An Anticlimactic End to the “Arctic Catfish” Scandal

After 200 days, the long-running “Arctic Catfish” scandal has reached a conclusion, dissatisfying and anticlimactic as it may be. It began after social media user “Arctic Catfish” (北极鲶鱼, Běijí Niányú), a young Chinese woman studying in Australia, stoked online fury for posting photos and comments that flaunted her family’s wealth and extravagant lifestyle, mocked the Chinese people, and lobbed insults at those less wealthy than herself. Online sleuths unearthed clues that the woman was the granddaughter of Zhong Gengci (钟庚赐, Zhōng Gēngcì), a former Shenzhen transport bureau official who retired 16 years ago, raising questions about how the family of a civil servant managed to accumulate what Artic Catfish described as “a nine-figure fortune.”  

In March, following calls from journalists and irate citizens, authorities in Shenzhen launched a corruption investigation into Zhong Gengci. On October 10, the Shenzhen Municipal Commission for Discipline Inspection and Supervision finally released a statement announcing the results of the investigation: Zhong Gengci, former director of the freight management branch of the Shenzhen Municipal Transportation Bureau, was found to be “disloyal and dishonest to the Communist Party of China as he repeatedly colluded to obstruct organizational reviews, engaged in illicit activities to accumulate wealth, took unauthorized part-time jobs for personal gain, and accepted property from others in exchange for using his position for their benefit.” The statement went on to say that Zhong had been punished with expulsion from the Chinese Communist Party, a reduction in pension to that of a “second-level clerk,” and the confiscation of any illicit gains (amount unspecified) obtained through his violations.

On Chinese social media, there was an outpouring of anger and dismay at what many saw as an inadequate punishment for such serious offenses. Some questioned why the authorities did not bring criminal charges against Zhong, as some of his activities seemed to fall into that category, while others wondered why a man who had profited so much from corruption would be allowed to keep his pension. Responding to the news under the hashtag #Arctic Catfish’s Grandpa ‘Netted’ 16 Years After Retirement#, Weibo user @酒巷痴子 (Jiǔxiàng Chīzi) joked: “Today my old homeroom teacher called me from out of the blue. She said because I’d embezzled money from the class activity fund over a decade ago, she was going to fire me as class president.”

An article from WeChat blogger 木蹊说 (Mù Qī Shuō, “Mu Qi Says”) argued that the punishment was too light, and that Zhong should have been prosecuted for corruption or bribery, rather than being given a slap on the wrist and a slightly lower pension:

The most important part is this: “Pension benefits will be commensurate with the rank of second-level clerk.”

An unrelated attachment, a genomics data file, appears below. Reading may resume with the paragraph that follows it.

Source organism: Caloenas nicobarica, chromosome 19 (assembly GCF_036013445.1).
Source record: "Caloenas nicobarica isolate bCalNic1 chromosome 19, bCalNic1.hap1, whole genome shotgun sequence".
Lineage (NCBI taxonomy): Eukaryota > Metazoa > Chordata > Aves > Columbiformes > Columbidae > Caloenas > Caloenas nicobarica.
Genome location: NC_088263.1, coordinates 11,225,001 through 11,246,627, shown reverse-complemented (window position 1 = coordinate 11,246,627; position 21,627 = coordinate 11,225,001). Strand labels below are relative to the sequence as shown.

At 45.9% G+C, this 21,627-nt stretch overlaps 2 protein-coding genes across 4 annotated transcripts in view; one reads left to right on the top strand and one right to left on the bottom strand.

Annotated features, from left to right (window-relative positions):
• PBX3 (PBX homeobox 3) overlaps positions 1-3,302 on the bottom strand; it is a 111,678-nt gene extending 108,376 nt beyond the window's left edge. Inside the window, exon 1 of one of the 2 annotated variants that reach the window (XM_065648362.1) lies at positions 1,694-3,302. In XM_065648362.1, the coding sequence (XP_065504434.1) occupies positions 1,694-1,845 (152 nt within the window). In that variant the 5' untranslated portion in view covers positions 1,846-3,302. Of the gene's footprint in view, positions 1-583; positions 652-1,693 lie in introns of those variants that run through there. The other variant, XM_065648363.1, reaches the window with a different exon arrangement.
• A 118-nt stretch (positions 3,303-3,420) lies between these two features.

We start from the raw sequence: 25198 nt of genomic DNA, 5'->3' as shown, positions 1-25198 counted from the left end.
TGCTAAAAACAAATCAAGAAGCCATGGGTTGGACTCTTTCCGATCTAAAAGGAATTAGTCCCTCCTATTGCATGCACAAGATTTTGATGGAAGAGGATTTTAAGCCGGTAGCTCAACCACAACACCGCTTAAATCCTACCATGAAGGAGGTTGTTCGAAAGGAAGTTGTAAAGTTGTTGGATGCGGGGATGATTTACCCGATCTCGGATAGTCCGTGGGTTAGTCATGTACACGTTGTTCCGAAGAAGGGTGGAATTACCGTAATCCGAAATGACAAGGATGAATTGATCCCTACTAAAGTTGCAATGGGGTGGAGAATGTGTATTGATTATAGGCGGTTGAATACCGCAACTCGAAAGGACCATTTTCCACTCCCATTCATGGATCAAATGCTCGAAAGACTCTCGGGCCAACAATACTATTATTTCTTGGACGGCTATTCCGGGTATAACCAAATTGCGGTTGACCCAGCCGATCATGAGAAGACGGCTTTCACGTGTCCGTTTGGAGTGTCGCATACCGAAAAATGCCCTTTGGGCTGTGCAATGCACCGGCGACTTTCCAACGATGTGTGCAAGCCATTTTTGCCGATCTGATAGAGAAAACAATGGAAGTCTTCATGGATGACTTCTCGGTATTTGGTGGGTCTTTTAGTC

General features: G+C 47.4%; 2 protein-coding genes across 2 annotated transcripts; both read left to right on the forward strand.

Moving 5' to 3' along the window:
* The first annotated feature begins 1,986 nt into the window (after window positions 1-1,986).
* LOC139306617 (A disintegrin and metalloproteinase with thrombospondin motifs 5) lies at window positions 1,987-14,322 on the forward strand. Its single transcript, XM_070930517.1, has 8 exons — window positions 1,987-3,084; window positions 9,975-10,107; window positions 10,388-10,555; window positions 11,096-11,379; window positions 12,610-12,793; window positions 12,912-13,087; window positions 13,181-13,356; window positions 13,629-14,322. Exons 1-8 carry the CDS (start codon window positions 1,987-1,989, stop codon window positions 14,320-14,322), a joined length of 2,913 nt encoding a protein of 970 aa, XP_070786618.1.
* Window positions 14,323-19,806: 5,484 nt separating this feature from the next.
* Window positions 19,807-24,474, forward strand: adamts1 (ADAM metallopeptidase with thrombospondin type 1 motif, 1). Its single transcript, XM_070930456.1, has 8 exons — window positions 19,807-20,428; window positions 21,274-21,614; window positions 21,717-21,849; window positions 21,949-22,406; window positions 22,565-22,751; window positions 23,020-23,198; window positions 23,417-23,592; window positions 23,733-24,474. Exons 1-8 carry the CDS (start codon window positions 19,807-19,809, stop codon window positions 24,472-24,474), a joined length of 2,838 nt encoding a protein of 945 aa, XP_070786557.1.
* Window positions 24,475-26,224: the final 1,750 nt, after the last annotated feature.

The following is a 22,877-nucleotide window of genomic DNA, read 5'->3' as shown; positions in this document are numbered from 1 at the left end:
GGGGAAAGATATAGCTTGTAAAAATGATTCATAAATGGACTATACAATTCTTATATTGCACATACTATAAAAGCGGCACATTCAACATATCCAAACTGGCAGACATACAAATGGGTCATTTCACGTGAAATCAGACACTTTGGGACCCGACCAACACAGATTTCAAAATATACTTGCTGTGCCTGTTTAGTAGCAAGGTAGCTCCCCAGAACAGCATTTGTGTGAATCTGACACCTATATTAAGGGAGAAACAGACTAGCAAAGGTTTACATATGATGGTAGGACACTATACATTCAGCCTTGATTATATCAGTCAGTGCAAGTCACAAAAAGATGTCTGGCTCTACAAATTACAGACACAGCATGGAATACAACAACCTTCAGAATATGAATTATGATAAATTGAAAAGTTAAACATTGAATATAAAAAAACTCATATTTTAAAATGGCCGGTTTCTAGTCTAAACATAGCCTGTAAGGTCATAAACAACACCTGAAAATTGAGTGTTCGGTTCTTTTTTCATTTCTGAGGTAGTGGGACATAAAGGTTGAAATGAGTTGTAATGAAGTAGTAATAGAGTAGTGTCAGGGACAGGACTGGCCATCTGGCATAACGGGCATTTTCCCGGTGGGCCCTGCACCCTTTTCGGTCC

In other words, Mr. Zhong still gets to keep his [government] pension, which is funded by the support of taxpayers.

That’s why I say that Mr. Zhong’s punishment was unusually lenient, amounting to a form of extrajudicial favoritism. [Chinese]

Current affairs commentator Xiang Dongliang, who writes under the handle 基本常识 (Jīběn Chángshí, “Basic Common Sense”), had a bit of fun with the topic. In a satirical essay referencing the wealth and property holdings of Zhong’s family, the author asked, “If Grandpa Loses His Pension, How Will ‘Arctic Catfish’ and Her Family Survive?”

Every year, Arctic Catfish has to pay property taxes on her overseas mansion. Changing the water in the swimming pool alone costs thousands! And all that [international] travel is also a big expense for the family, isn’t it? How is Catfish’s poor old grandpapa supposed to afford all that on his measly pension? Having lived in honest poverty for decades, how do you expect them to survive if they’re suddenly forced to return to the pre-1949, pre-Liberation days? [Chinese]

Another article, from finance and economy blog 老斯基财经 (Lǎo Sījī Cáijīng, “Lao Siji Finance”), raised the question of how much of Zhong’s supposedly “nine-figure fortune” was actually confiscated by investigators, and why he was allowed to keep his pension. The author included a table of monthly “basic pension” amounts for various cities and provinces in China, and contrasted these with pensions for urban employees and civil servants. The article estimated that even Zhong’s reduced pension might be in the high thousands of yuan, far surpassing most ordinary people’s pensions:

Despite his disloyalty, dishonesty, obstruction of organizational oversight, accumulation of illicit wealth, and corruption—and even after having been knocked down to the lowest rung of the bureaucratic ladder—former Director Zhong will still collect a considerable pension.

Even at his lowest point, having committed numerous disciplinary and legal infractions, former Director Zhong still occupies a rarefied realm that remains far out of reach for ordinary people. [Chinese]

The Arctic Catfish and Zhong Gengci scandal has once again fueled public discussion of corruption and malfeasance among government bureaucrats, and revived concerns that Xi Jinping’s long-running crackdown on corruption within the Party has failed to root out the problem, while sparing or being overly lenient on some clearly corrupt officials. In September, after the Shenzhen Municipal Transportation Bureau claimed that the investigation was an internal matter and that the results would not be made public, China News Service’s “Top News Express” Weibo account (@国士通车, Guóshì Tōngchē) launched a poll asking: “Do you think the results of the Arctic Catfish Incident should be made public?” An overwhelming number, 90% of respondents, answered that yes, the results should be made public.


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